Travel disruption and floods warnings as South East hit by more rain
Severe rain and flooding has continued to disrupt travel for commuters and led to the cancellation of rail services.
The Met Office issued an amber "be prepared" warning for Thursday evening as heavy rain again fell across London and south-east England.
Referendum polling stations in Kingston and Barking were forced to close as 40mm (1.5in) of rain fell earlier.
And London Fire Brigade said it had attended more than 400 incidents, including properties hit by lightning.
Commuters faced severe disruption with some stations closed because of overcrowding and floods forcing the closure of roads.
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- Southern advised commuters to "start your journey home early" because of heavy rain forecast for the evening rush hour
- All lines affected by flooding on London Underground have reopened, although there are still delays reported and Balham station remains closed
- Rail companies including Southeastern, South West Trains and Greater Anglia are reporting major problems and Gatwick Express has a reduced service
- Waterloo Station was closed because of overcrowding while other stations were very busy as commuters tried to board services home
- Flooding have closed roads in Clapham and Raynes Park while there were delays in Brixton after a collision between a bus and a fire engine
In Chessington, resident John Tindall said there was about 15cm (6in) of fast flowing water in the polling station on Devon Way when he tried to vote earlier on Thursday.
Kingston Council said it decided to close a polling station and move it to the Hook Centre.
The Shiraz Mirza polling station has also been moved to Malden Manor Children's Centre in Lawrence Avenue, while the polling station at St Thomas More Catholic Church in Barking was shut because of a burst water main.
In Kent, a Dover polling station was being run on a generator because of a power outage, Dover District Council said.
UK Power Networks said electrical equipment became submerged in the floods, causing power cuts across the region, but it said everything was being done "to restore power as soon as possible".
The Environment Agency has issued six red flood warnings while rivers in Bromley and Sidcup in south-east London, and Basildon, Essex, have been affected.
Forty flood alerts are currently in place:
Some people in Barking had to be rescued from their homes by London Fire Brigade crews using boats.
While in Romford, a couple who are set to become first-time parents were forced out of their ground-floor flat after water began "pouring" into the building overnight.
David Sandor and his wife Lidia, who is eight months pregnant, said they would not be able to return to their home for two months because of the damage.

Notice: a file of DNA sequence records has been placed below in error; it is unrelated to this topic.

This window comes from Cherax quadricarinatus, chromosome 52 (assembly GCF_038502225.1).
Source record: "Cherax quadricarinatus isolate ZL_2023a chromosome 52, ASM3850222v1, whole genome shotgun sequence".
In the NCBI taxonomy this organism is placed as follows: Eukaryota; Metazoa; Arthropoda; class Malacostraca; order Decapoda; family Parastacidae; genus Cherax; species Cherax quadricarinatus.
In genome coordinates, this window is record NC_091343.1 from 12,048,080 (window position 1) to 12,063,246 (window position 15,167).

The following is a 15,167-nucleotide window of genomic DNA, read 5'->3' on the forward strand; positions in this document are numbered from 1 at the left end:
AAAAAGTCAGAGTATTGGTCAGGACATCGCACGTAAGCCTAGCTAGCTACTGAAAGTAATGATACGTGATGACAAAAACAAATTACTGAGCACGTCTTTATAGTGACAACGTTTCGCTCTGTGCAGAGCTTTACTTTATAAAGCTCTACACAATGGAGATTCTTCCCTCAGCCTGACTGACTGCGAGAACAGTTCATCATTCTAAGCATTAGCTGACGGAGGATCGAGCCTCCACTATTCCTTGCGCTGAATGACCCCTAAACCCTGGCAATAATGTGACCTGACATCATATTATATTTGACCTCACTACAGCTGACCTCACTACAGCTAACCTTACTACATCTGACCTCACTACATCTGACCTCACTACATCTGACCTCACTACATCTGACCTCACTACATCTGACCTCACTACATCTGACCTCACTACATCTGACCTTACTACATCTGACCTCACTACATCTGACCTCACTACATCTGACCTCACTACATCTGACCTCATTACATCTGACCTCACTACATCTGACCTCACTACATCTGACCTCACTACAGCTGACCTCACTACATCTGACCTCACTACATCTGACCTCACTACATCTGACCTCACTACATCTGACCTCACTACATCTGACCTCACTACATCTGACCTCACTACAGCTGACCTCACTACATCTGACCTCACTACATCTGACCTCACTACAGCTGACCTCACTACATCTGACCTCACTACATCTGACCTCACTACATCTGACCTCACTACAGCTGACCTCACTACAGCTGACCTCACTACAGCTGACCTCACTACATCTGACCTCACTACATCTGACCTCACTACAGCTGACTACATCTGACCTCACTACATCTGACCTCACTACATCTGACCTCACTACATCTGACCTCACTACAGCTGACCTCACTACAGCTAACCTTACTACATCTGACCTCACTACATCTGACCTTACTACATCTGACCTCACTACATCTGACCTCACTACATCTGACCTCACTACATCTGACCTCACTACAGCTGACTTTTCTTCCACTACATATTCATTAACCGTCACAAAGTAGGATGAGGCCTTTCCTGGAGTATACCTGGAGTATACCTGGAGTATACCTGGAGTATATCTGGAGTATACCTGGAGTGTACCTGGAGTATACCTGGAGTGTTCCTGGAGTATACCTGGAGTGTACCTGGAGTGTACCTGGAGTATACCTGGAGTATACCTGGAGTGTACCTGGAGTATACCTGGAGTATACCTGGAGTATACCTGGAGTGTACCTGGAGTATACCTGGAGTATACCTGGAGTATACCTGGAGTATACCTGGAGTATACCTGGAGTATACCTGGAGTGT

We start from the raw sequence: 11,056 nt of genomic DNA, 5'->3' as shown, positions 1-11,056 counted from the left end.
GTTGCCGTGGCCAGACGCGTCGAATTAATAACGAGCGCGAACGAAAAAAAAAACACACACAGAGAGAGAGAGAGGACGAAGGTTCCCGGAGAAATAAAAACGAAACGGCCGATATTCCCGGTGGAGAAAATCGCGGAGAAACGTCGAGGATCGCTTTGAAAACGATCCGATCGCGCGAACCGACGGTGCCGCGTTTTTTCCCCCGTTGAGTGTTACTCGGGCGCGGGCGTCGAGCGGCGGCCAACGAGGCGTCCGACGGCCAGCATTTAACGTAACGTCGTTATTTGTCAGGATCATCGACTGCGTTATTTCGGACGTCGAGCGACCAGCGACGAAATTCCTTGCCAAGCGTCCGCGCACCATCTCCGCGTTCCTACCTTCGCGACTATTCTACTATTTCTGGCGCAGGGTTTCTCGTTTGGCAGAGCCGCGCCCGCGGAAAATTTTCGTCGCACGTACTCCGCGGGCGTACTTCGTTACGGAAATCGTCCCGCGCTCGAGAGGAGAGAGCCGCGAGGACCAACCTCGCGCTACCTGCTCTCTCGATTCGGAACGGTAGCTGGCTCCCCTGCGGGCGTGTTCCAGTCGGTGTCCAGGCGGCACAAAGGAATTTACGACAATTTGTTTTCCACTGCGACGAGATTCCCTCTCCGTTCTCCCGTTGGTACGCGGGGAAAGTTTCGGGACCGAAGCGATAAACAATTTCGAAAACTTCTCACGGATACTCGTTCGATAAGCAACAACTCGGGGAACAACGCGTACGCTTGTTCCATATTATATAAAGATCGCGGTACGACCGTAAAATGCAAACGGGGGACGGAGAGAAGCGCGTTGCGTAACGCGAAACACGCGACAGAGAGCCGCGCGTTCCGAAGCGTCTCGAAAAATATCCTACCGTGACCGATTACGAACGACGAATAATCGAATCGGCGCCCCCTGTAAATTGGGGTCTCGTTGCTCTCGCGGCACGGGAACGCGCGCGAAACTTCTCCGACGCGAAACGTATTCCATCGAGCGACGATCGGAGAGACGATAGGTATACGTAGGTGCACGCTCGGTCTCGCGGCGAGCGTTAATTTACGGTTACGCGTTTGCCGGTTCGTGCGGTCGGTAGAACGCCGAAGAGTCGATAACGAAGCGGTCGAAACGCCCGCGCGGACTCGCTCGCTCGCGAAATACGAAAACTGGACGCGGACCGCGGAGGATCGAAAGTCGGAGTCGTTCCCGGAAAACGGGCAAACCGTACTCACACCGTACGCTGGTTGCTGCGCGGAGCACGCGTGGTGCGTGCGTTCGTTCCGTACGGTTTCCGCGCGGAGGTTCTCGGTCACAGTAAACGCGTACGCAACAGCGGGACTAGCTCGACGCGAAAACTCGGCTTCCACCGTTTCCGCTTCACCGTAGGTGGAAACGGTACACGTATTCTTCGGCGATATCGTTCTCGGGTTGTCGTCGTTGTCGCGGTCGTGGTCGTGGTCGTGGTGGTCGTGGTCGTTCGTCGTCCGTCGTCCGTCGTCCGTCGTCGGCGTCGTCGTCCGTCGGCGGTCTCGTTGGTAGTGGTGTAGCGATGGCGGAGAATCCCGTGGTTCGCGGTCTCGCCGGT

A teenager and his dad were also rescued by fire crews near Romford after they were caught in flood water in Colliers Row while trying to get to school in Croydon.
Paul Greaves described the area as "gridlock… because of the rising water" and said he and his son Josh were "lucky".
Rescuers had been in the area when they left their car and tried to walk to a nearby station.
Fire crews spent two hours pumping 1m (3ft) of water out of a basement at Wimbledon College of Art after smoke filled the boiler room.
Students said they were meant to receive their marks on Thursday but have been told they will have to wait, while a number of their sculptures, created for the college's summer show, had been destroyed.
Carol Baker, from Basildon, said her daughter Nicola nearly missed taking her Biology A-level exam in East Ham because of disruption on the roads.
She said the pair left their home at 06:30 BST but did not arrive at the school until 11:00 because of the weather, although teachers still allowed her to take the paper.
"She had been crying on the commute as she was worried they wouldn't let her take it," she said.
Several overground rail services have also been impacted by the weather.
Commuters were evacuated from trains at West Norwood station after smoke started billowing from the flooded track.
Travellers at Clapham Junction said they were faced with a "mass of bodies" as they tried to board services into central London.
A Network Rail spokesman said: "Staff have been out all night and are still out in the rain working with pumps and repairing damage.
"We are doing all that we can to keep trains running," he said.
BBC Weather said there were more than 1,000 lightning strikes across the UK overnight and a month's worth of rain had fallen in London since 18:00 BST on Wednesday.
The Met Office said the rain was brought on by increasingly warm and humid air arriving from France.
Forecasters are warning of the potential for a "second wave" of downpours late on Thursday.
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